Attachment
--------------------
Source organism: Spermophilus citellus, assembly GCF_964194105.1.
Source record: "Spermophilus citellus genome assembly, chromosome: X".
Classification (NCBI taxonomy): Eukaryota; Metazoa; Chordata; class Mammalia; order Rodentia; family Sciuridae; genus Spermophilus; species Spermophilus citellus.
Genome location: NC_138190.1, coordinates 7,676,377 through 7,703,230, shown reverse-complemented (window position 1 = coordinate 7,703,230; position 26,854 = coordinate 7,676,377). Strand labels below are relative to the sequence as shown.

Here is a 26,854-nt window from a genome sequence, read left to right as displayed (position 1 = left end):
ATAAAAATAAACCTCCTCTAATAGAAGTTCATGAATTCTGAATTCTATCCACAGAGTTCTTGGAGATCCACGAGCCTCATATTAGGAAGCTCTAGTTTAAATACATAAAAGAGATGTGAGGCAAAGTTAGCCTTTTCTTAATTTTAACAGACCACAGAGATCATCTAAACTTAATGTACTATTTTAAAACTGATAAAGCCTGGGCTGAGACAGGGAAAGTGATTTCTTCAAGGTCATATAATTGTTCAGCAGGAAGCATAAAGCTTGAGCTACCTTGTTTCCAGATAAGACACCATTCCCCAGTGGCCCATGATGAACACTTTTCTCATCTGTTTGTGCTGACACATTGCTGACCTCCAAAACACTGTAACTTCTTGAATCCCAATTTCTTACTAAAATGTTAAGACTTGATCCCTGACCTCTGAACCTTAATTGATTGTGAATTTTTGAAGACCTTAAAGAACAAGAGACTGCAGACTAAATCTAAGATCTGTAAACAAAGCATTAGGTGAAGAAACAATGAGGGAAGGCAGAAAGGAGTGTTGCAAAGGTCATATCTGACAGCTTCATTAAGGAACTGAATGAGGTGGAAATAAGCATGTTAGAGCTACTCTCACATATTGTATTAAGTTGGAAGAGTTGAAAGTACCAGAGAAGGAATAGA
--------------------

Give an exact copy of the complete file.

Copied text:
Source organism: Spermophilus citellus, assembly GCF_964194105.1.
Source record: "Spermophilus citellus genome assembly, chromosome: X".
Classification (NCBI taxonomy): Eukaryota; Metazoa; Chordata; class Mammalia; order Rodentia; family Sciuridae; genus Spermophilus; species Spermophilus citellus.
Genome location: NC_138190.1, coordinates 7,676,377 through 7,703,230, shown reverse-complemented (window position 1 = coordinate 7,703,230; position 26,854 = coordinate 7,676,377). Strand labels below are relative to the sequence as shown.

Here is a 26,854-nt window from a genome sequence, read left to right as displayed (position 1 = left end):
ATAAAAATAAACCTCCTCTAATAGAAGTTCATGAATTCTGAATTCTATCCACAGAGTTCTTGGAGATCCACGAGCCTCATATTAGGAAGCTCTAGTTTAAATACATAAAAGAGATGTGAGGCAAAGTTAGCCTTTTCTTAATTTTAACAGACCACAGAGATCATCTAAACTTAATGTACTATTTTAAAACTGATAAAGCCTGGGCTGAGACAGGGAAAGTGATTTCTTCAAGGTCATATAATTGTTCAGCAGGAAGCATAAAGCTTGAGCTACCTTGTTTCCAGATAAGACACCATTCCCCAGTGGCCCATGATGAACACTTTTCTCATCTGTTTGTGCTGACACATTGCTGACCTCCAAAACACTGTAACTTCTTGAATCCCAATTTCTTACTAAAATGTTAAGACTTGATCCCTGACCTCTGAACCTTAATTGATTGTGAATTTTTGAAGACCTTAAAGAACAAGAGACTGCAGACTAAATCTAAGATCTGTAAACAAAGCATTAGGTGAAGAAACAATGAGGGAAGGCAGAAAGGAGTGTTGCAAAGGTCATATCTGACAGCTTCATTAAGGAACTGAATGAGGTGGAAATAAGCATGTTAGAGCTACTCTCACATATTGTATTAAGTTGGAAGAGTTGAAAGTACCAGAGAAGGAATAGA